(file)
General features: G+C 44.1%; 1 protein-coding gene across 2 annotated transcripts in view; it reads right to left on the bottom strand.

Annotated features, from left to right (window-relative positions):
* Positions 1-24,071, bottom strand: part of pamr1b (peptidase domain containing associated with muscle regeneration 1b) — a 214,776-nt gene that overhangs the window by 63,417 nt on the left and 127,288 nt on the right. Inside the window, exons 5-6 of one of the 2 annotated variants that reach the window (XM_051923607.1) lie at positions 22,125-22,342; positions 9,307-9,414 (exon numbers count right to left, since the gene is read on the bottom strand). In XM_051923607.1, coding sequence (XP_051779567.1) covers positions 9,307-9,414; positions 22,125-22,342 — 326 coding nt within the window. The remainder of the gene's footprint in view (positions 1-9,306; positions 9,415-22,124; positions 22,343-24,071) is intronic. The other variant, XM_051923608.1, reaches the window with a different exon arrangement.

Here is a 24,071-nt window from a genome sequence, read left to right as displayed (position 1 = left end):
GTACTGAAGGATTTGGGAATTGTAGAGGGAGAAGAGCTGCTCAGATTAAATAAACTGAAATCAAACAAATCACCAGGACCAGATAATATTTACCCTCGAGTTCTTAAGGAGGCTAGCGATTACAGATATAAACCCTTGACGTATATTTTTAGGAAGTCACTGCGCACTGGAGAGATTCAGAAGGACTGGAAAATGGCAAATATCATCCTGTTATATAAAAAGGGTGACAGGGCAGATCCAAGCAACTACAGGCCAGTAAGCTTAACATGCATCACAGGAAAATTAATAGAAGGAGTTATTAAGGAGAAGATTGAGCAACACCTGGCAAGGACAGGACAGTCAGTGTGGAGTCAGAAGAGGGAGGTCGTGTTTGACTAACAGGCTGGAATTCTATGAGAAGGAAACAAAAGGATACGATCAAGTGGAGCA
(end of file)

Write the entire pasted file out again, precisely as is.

General features: G+C 44.1%; 1 protein-coding gene across 2 annotated transcripts in view; it reads right to left on the bottom strand.

Annotated features, from left to right (window-relative positions):
* Positions 1-24,071, bottom strand: part of pamr1b (peptidase domain containing associated with muscle regeneration 1b) — a 214,776-nt gene that overhangs the window by 63,417 nt on the left and 127,288 nt on the right. Inside the window, exons 5-6 of one of the 2 annotated variants that reach the window (XM_051923607.1) lie at positions 22,125-22,342; positions 9,307-9,414 (exon numbers count right to left, since the gene is read on the bottom strand). In XM_051923607.1, coding sequence (XP_051779567.1) covers positions 9,307-9,414; positions 22,125-22,342 — 326 coding nt within the window. The remainder of the gene's footprint in view (positions 1-9,306; positions 9,415-22,124; positions 22,343-24,071) is intronic. The other variant, XM_051923608.1, reaches the window with a different exon arrangement.

Here is a 24,071-nt window from a genome sequence, read left to right as displayed (position 1 = left end):
GTACTGAAGGATTTGGGAATTGTAGAGGGAGAAGAGCTGCTCAGATTAAATAAACTGAAATCAAACAAATCACCAGGACCAGATAATATTTACCCTCGAGTTCTTAAGGAGGCTAGCGATTACAGATATAAACCCTTGACGTATATTTTTAGGAAGTCACTGCGCACTGGAGAGATTCAGAAGGACTGGAAAATGGCAAATATCATCCTGTTATATAAAAAGGGTGACAGGGCAGATCCAAGCAACTACAGGCCAGTAAGCTTAACATGCATCACAGGAAAATTAATAGAAGGAGTTATTAAGGAGAAGATTGAGCAACACCTGGCAAGGACAGGACAGTCAGTGTGGAGTCAGAAGAGGGAGGTCGTGTTTGACTAACAGGCTGGAATTCTATGAGAAGGAAACAAAAGGATACGATCAAGTGGAGCA